18. Start Me Up (1981) Originally tested as a reggae number at the Black and Blue sessions in 1975, and then cut instrumentally and shelved at the Some Girls sessions three years later, it seems a mystery that no one in The Stones – nor their studio crew, for that matter – realised quite what a gem they were sitting on with ‘Start Me Up’. Thankfully it was unearthed for the last-minute grab-bag that was 1981’s Tattoo You. The chiming open-G guitar riff is quintessential Keef, while today the universal feel good chorus sees ‘Start Me Up’ wheeled out as a trundling warhorse that announces the band’s arrival on stage more often than not. Listen to Start Me Up now
17. Low Down (1997) After the relative triumph that was 1994’s Voodoo Lounge, Bridges to Babylon – the second of just two Stones albums in the ’90s, and one of just five in the last 30 years – was a record defined by its patchiness. After his botched solo career Jagger’s desperation to remain relevant was transferred to the band, and the legion of producers he brought in for different songs – Don Was, Danny Saber, Pierre de Beauport, The Dust Brothers and more – lent the record a decidedly schizophrenic air. But like Black and Blue 20 years before it, there’s brilliance to be found amongst the wreckage, most notably on ‘Low Down’, a relentless, driving rocker built almost entirely on Richards’ chiming two chord attack. A diamond amongst the rough. Listen to Low Down now
16. Hot Stuff (1976) Proof The Stones can groove with the best of them. No doubt inspired by hearing The Meters open for them nightly on their 1975 US tour, The Stones made their first foray into the funk world. ‘Hot Stuff’ is a sprawling, messy, aimless but darn groovy jam, which opens up the relatively messy, aimless but sometimes-groovy set which is Black and Blue. Having lost guitarist Mick Taylor a year earlier, and with Ron Wood yet to join full time, the album’s sessions acted as an open audition for a new six string slinger. Sitting in the test drive seat for ‘Hot Stuff’ was former Canned Heat guitarist Harvey Mandel, who contributed the distinctive wah-guitar which Wood never would have played in a million years, while Billy Preston – notable for grooving up The Beatles sound on Let it Be – performed the same trick here for their formal rivals. A precursor to the more focused ‘Miss You’ and ‘Emotional Rescue’ to come.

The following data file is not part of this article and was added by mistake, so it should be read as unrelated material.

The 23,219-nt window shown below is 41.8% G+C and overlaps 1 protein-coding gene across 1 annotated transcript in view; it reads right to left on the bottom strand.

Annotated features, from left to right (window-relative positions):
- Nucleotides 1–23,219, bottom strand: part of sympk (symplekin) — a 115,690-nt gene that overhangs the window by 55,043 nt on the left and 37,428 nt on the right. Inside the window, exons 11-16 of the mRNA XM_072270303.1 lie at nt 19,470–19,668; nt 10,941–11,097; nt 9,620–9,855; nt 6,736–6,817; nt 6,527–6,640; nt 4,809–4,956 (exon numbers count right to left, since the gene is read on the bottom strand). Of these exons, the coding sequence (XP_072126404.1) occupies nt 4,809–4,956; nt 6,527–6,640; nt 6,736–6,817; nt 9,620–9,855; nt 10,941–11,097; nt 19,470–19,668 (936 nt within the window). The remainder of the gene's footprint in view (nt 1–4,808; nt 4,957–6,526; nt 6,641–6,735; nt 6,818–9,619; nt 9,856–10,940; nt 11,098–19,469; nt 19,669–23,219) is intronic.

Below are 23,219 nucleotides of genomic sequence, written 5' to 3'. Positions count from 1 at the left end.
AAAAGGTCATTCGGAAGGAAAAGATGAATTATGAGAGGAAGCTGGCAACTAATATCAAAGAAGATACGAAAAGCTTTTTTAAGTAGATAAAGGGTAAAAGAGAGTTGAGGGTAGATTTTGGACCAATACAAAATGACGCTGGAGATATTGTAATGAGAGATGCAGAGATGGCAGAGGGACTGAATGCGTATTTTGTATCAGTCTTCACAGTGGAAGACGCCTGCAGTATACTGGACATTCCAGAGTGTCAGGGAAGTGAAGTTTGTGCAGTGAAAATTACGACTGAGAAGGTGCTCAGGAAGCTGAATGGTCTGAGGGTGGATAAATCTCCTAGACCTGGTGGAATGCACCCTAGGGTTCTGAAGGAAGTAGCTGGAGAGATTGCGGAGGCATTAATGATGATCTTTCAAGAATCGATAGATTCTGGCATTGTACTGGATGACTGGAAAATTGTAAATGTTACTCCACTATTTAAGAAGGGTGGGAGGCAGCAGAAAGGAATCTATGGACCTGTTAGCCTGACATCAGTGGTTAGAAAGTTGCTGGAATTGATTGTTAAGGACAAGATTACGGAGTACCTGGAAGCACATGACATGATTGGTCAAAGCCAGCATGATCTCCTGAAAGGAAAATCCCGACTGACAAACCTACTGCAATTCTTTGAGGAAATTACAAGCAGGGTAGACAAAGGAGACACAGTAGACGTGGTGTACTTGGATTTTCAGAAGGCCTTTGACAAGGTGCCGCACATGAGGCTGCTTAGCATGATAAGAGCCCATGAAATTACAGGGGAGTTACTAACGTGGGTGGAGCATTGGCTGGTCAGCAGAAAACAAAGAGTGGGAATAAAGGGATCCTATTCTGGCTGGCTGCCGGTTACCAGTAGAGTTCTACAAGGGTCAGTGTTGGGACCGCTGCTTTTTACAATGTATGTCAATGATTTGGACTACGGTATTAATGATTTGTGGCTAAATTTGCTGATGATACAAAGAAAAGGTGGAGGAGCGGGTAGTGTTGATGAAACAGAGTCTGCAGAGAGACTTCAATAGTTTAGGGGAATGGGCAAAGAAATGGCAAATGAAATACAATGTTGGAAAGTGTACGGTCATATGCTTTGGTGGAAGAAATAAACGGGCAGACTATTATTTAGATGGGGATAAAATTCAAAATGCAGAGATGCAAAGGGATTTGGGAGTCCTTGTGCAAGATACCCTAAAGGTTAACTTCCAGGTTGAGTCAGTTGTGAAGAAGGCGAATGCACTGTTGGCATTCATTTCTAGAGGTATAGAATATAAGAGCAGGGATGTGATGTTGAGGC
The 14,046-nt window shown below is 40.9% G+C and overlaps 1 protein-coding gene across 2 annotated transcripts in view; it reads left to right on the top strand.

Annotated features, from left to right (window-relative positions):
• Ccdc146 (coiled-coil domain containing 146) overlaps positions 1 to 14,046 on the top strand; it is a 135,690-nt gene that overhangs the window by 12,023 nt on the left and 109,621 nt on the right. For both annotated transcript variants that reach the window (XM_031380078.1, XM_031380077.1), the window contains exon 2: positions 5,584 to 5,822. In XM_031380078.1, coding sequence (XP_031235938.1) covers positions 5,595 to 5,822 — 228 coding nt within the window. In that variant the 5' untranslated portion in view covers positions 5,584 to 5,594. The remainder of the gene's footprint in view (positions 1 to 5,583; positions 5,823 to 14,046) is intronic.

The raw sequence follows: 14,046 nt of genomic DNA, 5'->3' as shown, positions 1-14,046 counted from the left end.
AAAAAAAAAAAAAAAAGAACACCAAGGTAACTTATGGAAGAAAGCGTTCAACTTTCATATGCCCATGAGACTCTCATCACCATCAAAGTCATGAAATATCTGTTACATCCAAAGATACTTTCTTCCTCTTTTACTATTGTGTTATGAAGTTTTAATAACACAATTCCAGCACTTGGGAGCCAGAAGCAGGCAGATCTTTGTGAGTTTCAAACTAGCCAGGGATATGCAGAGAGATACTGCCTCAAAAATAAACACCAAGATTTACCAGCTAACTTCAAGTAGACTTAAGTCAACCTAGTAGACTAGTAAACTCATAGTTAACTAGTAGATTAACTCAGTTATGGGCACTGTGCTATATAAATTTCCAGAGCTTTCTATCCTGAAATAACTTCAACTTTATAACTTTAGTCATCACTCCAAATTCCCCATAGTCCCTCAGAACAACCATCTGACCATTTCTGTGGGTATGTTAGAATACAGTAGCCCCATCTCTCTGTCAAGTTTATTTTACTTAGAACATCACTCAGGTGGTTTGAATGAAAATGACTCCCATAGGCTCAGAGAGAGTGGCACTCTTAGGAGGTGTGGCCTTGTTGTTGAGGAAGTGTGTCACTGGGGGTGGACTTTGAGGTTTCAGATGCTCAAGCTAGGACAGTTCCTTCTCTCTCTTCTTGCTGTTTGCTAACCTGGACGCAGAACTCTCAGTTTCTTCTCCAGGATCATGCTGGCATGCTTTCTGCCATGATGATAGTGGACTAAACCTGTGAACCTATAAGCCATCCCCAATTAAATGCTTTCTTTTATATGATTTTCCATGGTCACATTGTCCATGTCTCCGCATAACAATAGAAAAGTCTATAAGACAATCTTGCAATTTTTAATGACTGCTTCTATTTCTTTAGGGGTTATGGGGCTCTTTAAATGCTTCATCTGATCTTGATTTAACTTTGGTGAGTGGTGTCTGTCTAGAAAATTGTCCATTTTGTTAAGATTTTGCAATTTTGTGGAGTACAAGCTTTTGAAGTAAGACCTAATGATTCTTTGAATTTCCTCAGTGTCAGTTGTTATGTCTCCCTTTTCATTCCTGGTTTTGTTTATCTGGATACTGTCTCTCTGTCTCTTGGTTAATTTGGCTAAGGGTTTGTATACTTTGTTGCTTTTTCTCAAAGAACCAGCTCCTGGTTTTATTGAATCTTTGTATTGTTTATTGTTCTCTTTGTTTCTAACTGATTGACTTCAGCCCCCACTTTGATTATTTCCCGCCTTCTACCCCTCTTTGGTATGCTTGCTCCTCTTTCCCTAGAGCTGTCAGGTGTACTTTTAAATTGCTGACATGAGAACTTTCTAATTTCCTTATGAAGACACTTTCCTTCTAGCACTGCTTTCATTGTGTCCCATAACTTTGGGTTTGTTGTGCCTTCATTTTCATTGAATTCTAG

15. Sympathy for the Devil (1968) There’s much about ‘Sympathy for the Devil’ which is brash, over the top, and faintly ridiculous. With Jagger channelling Satan, sitting in with the Russian czar and watching Kennedy’s assassination, in lyrics chanted over demonic tribal drumming, and counterpointed by Keith’s jagged, unstructured guitar break, the whole thing feels like a mighty swirling tornado which threatens to tear off at any moment. But it holds the poise artfully for six minutes, just (contemporary live versions are less successful). ‘Sympathy’ also gave Primal Scream a straight-lifted hit with ‘Movin’ on Up’, offered the (original) Guns N’ Roses their final recording (for the Interview with a Vampire soundtrack in 1994), and – with its theatrical approach and literature references – gave an example and excuse to less intelligent prog and metal bands for decades to come.